Lets look at the difference between RBCD delegating pu_user and not_pu_user:

We clearly see a difference: Protected Users cannot be delegated. But wait, lets see how things are going with the RID 500 Administrator account…

Even if the RID 500 Administrator account is in the Protected Users group, they can be delegated. Ok, but why ?

RBCD delegation abuse consists of the following two steps:

  • S4U2Self : Request a service ticket for an arbitrary user to the controlled account.
  • S4U2Proxy: Request a service ticket as the arbitrary user to the targeted machine account, using the previously obtained service ticket as an additional ticket.

When you try to impersonate Protected Users, the S4U2Self gives you a service ticket without the forwardable flag set. This is why the S4U2Proxy part fails with a KDC_BADOPTION error. However, when impersonating the RID 500 Administrator user, the forwardable flag is set regardless of whether the user is a Protected User:

IV/ Exploitation scenario

1 – The RC4 key case

Using this bug we can execute a particular scenario. Let’s say that we have a fictitious company called Whiteflag. Two years ago they created their Active Driectory domain (whiteflag.local) without taking care of security. Thus, they were using the RID500 account of the domain (WHITEFLAG/Administrator) to administer their servers.

Fast forward a year ago, they asked for an internal assessment. Pentesters were able to compromise the domain and told the security team to add all domain administrators users to the Protected Users group. The security team did this but since they were not properly closing RDP sessions, the NT hash of the WHITEFLAG/Administrator account was still stored in the memory of the LSASS process.

Today you are hired to test their newly hardened Active Directory network. If you can compromise a server on which a RDP session is still active for the WHITEFLAG/Administrator account, you will be able to retrieve its NT hash. Since Protected Users restrictions are not enforced for that user you will be able to connect to the DC using Kerberos authentication.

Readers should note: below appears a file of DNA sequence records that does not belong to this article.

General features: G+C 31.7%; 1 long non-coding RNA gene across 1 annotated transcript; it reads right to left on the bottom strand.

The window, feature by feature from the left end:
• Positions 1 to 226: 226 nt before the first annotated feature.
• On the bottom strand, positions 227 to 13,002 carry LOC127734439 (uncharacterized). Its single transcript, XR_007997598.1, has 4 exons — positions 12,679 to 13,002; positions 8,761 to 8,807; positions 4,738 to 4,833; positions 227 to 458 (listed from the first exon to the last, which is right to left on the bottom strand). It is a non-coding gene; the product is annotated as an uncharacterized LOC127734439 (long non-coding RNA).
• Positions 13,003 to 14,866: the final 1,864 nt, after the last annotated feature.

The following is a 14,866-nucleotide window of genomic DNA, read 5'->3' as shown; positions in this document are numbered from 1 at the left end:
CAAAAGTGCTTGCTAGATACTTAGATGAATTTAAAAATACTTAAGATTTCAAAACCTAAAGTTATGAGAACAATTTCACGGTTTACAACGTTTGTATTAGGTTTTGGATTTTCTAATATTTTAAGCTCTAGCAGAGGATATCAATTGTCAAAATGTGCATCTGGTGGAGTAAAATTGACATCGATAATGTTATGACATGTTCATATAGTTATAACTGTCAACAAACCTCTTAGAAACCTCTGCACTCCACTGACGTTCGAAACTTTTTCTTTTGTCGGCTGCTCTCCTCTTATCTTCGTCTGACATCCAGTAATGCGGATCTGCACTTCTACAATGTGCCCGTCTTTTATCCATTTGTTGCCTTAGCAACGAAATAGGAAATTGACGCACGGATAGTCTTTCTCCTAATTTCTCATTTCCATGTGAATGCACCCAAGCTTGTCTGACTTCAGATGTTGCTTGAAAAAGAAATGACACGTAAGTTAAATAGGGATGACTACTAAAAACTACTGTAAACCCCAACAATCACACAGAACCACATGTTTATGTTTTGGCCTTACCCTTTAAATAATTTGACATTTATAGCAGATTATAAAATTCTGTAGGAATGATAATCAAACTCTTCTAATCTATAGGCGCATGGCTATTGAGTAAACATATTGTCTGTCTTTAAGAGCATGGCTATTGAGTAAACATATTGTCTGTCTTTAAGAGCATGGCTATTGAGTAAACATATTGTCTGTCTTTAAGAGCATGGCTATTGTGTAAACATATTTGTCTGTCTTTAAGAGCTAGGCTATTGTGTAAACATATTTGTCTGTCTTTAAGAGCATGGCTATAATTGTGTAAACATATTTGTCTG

Yeah I know, it’s a very specific scenario but hey, it could happen! Another interesting thing is that Kerberos delegation will also work for this account.

2 – The delegation case

Here the scenario is more straight forward. If every administrator account is in Protected Users and you need to abuse a RBCD delegation scenario (or any other Kerberos delegation), you can just choose to impersonate the RID 500 Administrator account and it will work!

V/ Remediation

If we take a look at the attributes of the RID500 account we can see that the ms-DSSupportedProtocolEncryption value is set to 0x0

This attribute holds a hexadecimal value that indicates which type of authentication protocol is enabled for that account. Since the value is 0x0, we can conclude that any authentication protocol can be used. If we set this value to 24 (0x18) which only enables AES-128 and AES-256:

We will see that we can still connect using the OverPass-the-Hash attack. The only way I found to completely disable RC4 is to restrict it for the entire Active Directory environment which could be dangerous if servers / applications still rely on this type of authentication.

To avoid the delegation trick you need to tick the option “Account is sensitive and cannot be delegated” even if the RID500 account is in Protected Users.

Another fix would be to simply disable the RID500 domain account which, according to the Microsoft documentation, is dangerous as well:

Note that this bug was reported to MSRC. They replied that this behaviour is intended and is not a bug. Still, the RID500 account can be abused so be aware of it ;)!

This article was co-written by Aurélien CHALOT (@Defte_) and Thomas SEIGNEURET (@_zblurx). We would also like to thank some friends for these late night talks we had in order to try to understand what was happening: Charlie BROMBER (@_nwodtuhs), Martial PUYGRENIER (@mpgn_x64), Wilfried BECARD (@tiyeuse) as well as the the Hide&Sec community.

This article is a cross-post from